Eating to support your body through menopause

If certain foods can help either delay or ease menopausal symptoms then what should we be eating to keep our energy levels up and pesky symptoms at bay?

Jill Whalen, Holistic Health Coach and Menopause Fitness Specialist explains that

“foods that are especially beneficial during menopause are those that are as close to their natural state as possible. These foods contain vitamins, minerals and fibre to help the liver detoxify excess estrogens. Healthy fats like those found in avocados, nuts and seeds can alleviate symptoms like hot flashes and night sweats. High-quality proteins help to maintain muscle mass and bone strength.”

Some foods to include:

  • Dark leafy greens: Keep iron levels topped up with plenty of leafy greens. Other sources of iron include red meat, poultry, fish, eggs, nuts, and enriched cereals. It’s easy to check on your iron levels with a ferritin home test kit.
  • Fruit and vegetables: Eat a variety of fruit and vegetables, in a rainbow of colours,  daily to get a range of nutrients and enough fibre.
  • Legumes, nuts, flax, chia and other seeds: These contain vitamin E, zinc and calcium which may help with dry skin and balancing hormone levels.
  • High quality (organic if possible) meat, poultry and fish: Protein is important for retaining and building muscle mass.
  • Wholegrains: Eating complex carbohydrates, such as brown grains, wholemeal pasta, bread and rice can help balance blood sugar levels and stop you from feeling hungry too quickly and snacking between meals.
  • Soy and Tofu: Plant-based foods that have isoflavones (plant estrogens) work in the body like a weak form of estrogen.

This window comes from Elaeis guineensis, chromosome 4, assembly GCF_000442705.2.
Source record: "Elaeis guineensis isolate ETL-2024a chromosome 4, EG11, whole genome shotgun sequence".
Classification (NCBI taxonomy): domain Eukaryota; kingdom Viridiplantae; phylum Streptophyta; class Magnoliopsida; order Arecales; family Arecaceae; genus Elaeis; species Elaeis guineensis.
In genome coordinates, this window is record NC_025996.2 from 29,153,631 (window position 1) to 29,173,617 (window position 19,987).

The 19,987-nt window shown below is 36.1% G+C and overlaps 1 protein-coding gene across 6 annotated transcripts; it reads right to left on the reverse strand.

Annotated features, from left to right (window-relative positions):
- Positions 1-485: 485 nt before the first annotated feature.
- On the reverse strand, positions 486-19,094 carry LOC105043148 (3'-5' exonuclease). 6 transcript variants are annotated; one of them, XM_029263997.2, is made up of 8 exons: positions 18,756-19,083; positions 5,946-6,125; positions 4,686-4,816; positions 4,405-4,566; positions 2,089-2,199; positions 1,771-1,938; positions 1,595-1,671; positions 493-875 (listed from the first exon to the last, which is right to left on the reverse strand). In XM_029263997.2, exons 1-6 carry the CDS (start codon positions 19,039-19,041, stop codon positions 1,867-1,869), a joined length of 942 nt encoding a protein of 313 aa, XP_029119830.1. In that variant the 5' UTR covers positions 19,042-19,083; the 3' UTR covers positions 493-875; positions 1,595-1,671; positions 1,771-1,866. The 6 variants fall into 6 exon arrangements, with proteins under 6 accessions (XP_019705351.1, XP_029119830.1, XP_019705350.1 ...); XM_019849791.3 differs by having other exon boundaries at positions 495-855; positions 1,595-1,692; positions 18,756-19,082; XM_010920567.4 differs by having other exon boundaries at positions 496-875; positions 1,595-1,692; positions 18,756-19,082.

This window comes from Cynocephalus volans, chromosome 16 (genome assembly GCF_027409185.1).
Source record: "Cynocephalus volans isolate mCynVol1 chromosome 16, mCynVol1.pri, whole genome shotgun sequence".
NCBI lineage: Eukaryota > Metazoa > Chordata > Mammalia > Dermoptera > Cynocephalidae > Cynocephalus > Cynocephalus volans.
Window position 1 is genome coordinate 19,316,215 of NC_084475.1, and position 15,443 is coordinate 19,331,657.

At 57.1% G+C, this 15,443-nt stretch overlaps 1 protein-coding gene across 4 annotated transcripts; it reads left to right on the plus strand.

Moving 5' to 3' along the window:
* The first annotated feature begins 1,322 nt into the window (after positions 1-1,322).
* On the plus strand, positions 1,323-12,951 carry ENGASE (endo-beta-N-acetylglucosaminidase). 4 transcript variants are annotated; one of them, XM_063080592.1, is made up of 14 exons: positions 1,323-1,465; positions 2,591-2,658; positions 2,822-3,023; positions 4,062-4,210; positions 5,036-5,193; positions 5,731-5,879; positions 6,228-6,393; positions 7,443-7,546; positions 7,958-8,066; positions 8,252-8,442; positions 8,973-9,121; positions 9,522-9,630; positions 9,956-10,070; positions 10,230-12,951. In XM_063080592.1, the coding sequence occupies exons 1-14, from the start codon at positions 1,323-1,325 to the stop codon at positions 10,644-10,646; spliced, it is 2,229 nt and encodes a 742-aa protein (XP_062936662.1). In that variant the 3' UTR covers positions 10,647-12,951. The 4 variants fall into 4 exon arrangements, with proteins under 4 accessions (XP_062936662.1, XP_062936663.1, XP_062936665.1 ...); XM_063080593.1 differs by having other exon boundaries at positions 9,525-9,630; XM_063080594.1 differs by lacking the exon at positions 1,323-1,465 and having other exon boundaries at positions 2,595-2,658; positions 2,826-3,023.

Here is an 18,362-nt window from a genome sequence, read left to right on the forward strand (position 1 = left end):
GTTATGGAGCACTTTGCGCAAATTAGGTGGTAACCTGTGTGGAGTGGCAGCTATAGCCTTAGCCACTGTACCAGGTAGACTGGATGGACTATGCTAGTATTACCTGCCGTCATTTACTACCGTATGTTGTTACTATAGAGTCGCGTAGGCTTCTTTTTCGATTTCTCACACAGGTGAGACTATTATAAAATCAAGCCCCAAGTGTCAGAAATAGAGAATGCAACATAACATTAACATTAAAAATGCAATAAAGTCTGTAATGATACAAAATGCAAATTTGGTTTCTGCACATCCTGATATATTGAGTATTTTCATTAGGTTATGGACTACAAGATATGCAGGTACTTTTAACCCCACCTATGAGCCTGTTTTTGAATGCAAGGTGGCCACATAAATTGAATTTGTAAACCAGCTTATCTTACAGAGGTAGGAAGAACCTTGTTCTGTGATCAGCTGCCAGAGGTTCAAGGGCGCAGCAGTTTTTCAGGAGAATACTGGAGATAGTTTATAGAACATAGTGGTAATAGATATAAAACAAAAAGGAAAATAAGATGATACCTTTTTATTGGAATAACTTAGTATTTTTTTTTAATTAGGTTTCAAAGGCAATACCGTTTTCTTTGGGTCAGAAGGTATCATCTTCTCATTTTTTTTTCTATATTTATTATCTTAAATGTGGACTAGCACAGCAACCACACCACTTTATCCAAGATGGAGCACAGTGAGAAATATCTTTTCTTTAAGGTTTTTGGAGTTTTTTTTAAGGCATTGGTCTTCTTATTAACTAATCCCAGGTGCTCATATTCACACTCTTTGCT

Jill explains that “Foods to be avoided during menopause can increase hormonal imbalances and worsen menopausal symptoms”.

Insulin levels are clearly affected by hormonal changes during menopause with reduced levels of estrogen and progesterone already making it hard for your cells to utilize insulin. Managing insulin levels means not giving in to sugar cravings to avoid more blood sugar fluctuations.

Some things to avoid may include:

  • Alcohol: Puts stress on the liver. Could a “trigger” for hot flushes and night sweats or disrupt sleep further.
  • Caffeine: Stimulants such as coffee, alcohol and chocolate are notorious for setting off hot flushes and may cause insomnia. Avoid in the evenings especially.
  • Processed, fried and/or refined foods: These can increase insulin on an already delicate system increasing the risk of weight gain, insulin resistance and even diabetes.
  • Sugary foods: These can cause a sharp rise in your blood glucose level, leaving you tired when that energy “crashes”. Overconsumption will also increase your chances of weight gain.

Lifestyle tips for menopause

Diet isn’t everything when it comes to menopause, it’s a big life change and you may want to implement some lifestyle changes of your own to help you to thrive through it.

  • Stop smoking if you are a smoker. Smoking reduces estrogen levels in the blood, accelerates menopause, and of course we know is linked to many other health problems including heart disease and cancer.
  • Sleep. Getting enough quality sleep is important for everyone’s wellbeing, particularly when looking to balance hormones. This may be more tricky with night sweats and hormonal imbalances but try to stick to a regular sleeping pattern and nighttime routine, avoiding anything that may disrupt your sleep like caffeine and alcohol.
  • Stress Management. This transition can be a difficult time emotionally and physically so make sure you are taking time to relax and de-stress. You could try walking, yoga, meditation or anything that you find soothes you.
  • Keep Moving. Staying active with regular exercise is important. Elizabeth Ward recommends that women should try to exercise for at least 30 minutes five days a week and include two bouts of resistance training weekly.